a. Definition of modified adjusted gross income

Section 36B(d)(2) provides that the term household income means the modified adjusted gross income of the taxpayer plus the modified adjusted gross income of all members of the taxpayer’s family required to file a tax return under section 1 for the taxable year. The final regulations provide that the determination of whether a family member is required to file a return is made without regard to section 1(g)(7). Under section 1(g)(7), a parent may, if certain requirements are met, elect to include in the parent’s gross income, the gross income of his or her child. If the parent makes the election, the child is treated as having no gross income for the taxable year.

The proposed regulations remove “without regard to section 1(g)(7)” from the final regulations because that language implies that the child’s gross income is included in both the parent’s adjusted gross income and the child’s adjusted gross income in determining household income. Thus, the proposed regulations clarify that if a parent makes an election under section 1(g)(7), household income includes the child’s gross income included on the parent’s return and the child is treated as having no gross income.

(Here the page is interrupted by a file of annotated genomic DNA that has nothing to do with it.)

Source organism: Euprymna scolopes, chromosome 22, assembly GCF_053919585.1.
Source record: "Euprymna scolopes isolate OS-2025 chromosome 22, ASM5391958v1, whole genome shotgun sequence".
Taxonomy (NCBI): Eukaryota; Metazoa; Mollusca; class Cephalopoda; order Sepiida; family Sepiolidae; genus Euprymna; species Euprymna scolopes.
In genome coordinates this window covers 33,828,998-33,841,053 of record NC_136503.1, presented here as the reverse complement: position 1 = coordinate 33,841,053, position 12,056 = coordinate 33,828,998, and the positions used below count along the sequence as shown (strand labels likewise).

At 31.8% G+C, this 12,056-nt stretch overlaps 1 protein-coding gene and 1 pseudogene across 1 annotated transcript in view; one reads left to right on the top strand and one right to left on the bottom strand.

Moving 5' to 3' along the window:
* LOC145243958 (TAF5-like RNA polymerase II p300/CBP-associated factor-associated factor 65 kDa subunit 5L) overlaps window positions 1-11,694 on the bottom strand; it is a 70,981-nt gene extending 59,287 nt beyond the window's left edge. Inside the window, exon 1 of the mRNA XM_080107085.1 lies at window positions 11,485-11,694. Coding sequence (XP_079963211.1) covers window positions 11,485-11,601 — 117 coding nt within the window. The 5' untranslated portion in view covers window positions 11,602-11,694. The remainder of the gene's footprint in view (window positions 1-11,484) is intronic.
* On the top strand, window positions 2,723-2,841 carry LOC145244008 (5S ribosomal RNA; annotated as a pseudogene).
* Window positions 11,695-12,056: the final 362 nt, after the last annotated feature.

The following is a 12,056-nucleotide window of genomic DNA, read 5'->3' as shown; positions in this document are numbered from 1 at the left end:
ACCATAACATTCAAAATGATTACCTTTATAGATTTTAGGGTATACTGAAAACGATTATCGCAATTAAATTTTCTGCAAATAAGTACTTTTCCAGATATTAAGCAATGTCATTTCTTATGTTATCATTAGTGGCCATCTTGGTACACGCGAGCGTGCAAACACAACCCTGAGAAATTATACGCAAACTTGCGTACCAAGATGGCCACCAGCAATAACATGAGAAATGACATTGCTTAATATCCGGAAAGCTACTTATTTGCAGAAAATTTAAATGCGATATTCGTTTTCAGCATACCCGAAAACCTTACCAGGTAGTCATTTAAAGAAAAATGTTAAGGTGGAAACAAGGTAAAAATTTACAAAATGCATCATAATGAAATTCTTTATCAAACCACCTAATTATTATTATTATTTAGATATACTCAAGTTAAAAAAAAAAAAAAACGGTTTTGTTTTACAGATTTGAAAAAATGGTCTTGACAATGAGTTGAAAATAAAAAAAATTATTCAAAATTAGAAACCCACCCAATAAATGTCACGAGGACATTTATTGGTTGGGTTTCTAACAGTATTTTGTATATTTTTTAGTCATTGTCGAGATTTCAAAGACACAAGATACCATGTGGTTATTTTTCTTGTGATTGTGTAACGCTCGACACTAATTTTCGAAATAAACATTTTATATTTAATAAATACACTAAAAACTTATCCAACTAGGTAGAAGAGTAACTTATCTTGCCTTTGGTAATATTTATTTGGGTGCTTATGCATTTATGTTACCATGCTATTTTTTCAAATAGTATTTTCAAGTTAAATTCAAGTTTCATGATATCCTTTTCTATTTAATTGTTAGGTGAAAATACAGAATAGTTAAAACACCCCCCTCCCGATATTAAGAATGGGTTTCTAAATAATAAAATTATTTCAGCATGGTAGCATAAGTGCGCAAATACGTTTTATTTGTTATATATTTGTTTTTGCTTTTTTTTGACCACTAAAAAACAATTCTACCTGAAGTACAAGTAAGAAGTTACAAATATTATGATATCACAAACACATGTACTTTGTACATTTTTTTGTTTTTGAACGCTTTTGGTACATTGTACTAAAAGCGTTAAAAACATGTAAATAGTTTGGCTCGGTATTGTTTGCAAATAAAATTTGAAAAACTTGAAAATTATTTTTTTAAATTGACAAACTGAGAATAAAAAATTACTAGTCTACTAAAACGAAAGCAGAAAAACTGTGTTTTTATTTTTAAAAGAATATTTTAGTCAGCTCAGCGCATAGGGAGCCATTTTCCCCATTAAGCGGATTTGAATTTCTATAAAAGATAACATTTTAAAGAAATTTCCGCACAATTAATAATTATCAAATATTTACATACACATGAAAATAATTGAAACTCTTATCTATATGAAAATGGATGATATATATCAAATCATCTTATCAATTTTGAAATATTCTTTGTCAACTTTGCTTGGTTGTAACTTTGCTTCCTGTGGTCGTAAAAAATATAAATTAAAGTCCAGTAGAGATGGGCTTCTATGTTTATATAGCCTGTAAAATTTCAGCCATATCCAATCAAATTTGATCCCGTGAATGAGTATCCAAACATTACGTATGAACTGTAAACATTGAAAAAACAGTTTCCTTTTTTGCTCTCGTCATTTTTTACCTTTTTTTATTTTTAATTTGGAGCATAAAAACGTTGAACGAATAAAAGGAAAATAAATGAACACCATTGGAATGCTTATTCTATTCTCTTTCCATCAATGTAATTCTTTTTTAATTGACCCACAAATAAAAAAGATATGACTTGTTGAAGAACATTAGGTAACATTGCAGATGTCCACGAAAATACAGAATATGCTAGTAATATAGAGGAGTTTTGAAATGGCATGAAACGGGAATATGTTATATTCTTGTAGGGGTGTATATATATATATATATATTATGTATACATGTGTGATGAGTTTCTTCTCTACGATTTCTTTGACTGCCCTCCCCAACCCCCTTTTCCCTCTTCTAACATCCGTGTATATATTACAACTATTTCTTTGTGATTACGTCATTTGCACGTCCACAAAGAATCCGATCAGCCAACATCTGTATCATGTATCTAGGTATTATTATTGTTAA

b. Rating area

Section 36B(b)(3)(B) determines the applicable benchmark plan by reference to the rating area where a taxpayer resides. The final regulations reserved the definition of rating area. The proposed regulations provide that the term rating area has the same meaning as used in section 2701(a)(2) of the Public Health Service Act (42 U.S.C. 300gg) and 45 CFR 156.255.

c. Retiree coverage